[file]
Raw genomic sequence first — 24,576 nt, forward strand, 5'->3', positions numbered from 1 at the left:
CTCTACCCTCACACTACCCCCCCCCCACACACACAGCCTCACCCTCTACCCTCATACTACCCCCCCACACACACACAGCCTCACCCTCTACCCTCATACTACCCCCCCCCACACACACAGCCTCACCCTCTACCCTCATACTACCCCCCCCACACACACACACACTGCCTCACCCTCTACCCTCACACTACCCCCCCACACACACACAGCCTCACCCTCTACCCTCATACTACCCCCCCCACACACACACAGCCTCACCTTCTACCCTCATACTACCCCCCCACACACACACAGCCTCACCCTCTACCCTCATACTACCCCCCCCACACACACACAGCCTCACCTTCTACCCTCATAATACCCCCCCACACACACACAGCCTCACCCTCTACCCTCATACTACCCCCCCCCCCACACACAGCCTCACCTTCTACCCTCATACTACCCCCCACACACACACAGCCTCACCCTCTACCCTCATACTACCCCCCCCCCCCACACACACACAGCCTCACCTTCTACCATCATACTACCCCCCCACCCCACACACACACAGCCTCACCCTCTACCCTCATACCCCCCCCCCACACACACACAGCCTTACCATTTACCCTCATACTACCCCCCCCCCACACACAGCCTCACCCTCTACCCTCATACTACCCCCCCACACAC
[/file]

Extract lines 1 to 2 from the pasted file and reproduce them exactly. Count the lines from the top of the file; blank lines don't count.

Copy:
Raw genomic sequence first — 24,576 nt, forward strand, 5'->3', positions numbered from 1 at the left:
CTCTACCCTCACACTACCCCCCCCCCACACACACAGCCTCACCCTCTACCCTCATACTACCCCCCCACACACACACAGCCTCACCCTCTACCCTCATACTACCCCCCCCCACACACACAGCCTCACCCTCTACCCTCATACTACCCCCCCCACACACACACACACTGCCTCACCCTCTACCCTCACACTACCCCCCCACACACACACAGCCTCACCCTCTACCCTCATACTACCCCCCCCACACACACACAGCCTCACCTTCTACCCTCATACTACCCCCCCACACACACACAGCCTCACCCTCTACCCTCATACTACCCCCCCCACACACACACAGCCTCACCTTCTACCCTCATAATACCCCCCCACACACACACAGCCTCACCCTCTACCCTCATACTACCCCCCCCCCCACACACAGCCTCACCTTCTACCCTCATACTACCCCCCACACACACACAGCCTCACCCTCTACCCTCATACTACCCCCCCCCCCCACACACACACAGCCTCACCTTCTACCATCATACTACCCCCCCACCCCACACACACACAGCCTCACCCTCTACCCTCATACCCCCCCCCCACACACACACAGCCTTACCATTTACCCTCATACTACCCCCCCCCCACACACAGCCTCACCCTCTACCCTCATACTACCCCCCCACACAC